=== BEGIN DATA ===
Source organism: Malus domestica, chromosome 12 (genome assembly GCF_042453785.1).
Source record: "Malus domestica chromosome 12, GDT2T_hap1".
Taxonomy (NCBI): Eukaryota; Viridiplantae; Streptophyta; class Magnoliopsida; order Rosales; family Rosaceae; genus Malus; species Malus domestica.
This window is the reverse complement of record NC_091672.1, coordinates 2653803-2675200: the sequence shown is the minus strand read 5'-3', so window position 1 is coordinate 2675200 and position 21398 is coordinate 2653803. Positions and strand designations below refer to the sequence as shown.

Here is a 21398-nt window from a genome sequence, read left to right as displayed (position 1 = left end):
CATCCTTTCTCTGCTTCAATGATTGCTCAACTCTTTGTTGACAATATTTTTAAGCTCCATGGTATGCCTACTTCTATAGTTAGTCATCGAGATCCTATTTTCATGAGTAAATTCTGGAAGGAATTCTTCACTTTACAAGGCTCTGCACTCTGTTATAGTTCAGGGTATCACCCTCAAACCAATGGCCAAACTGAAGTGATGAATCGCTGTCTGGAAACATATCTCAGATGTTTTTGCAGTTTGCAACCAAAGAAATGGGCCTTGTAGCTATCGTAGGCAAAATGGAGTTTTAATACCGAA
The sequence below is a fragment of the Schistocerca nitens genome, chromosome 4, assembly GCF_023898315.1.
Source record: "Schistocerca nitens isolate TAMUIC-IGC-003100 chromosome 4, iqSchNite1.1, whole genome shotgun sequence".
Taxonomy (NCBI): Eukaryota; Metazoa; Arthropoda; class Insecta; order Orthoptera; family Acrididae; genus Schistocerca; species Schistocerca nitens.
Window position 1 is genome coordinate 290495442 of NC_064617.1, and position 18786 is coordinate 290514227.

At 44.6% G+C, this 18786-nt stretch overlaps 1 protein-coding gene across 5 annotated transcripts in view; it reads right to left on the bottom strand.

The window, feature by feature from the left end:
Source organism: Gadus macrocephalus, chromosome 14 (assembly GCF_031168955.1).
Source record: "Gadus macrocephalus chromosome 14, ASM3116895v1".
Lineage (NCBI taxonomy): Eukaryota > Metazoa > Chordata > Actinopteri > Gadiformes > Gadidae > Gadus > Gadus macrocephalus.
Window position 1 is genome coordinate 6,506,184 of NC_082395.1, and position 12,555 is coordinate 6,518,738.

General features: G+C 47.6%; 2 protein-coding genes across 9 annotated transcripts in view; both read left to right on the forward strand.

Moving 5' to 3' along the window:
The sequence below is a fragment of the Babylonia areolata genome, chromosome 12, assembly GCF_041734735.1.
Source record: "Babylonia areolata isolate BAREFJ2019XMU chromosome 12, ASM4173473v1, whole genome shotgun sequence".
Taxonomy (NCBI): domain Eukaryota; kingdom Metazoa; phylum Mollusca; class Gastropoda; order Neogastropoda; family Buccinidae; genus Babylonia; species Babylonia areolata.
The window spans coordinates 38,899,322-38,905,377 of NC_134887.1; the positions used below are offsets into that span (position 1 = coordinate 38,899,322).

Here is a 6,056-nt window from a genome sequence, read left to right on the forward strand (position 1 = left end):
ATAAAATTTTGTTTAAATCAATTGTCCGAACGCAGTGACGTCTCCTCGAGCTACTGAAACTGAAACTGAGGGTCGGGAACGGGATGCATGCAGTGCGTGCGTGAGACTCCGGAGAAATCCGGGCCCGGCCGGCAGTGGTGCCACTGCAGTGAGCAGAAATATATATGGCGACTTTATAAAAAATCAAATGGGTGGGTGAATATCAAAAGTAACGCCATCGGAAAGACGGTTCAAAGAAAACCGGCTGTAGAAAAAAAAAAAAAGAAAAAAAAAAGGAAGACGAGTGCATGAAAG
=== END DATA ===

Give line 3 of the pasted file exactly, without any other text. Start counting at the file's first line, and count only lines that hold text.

Taxonomy (NCBI): Eukaryota; Viridiplantae; Streptophyta; class Magnoliopsida; order Rosales; family Rosaceae; genus Malus; species Malus domestica.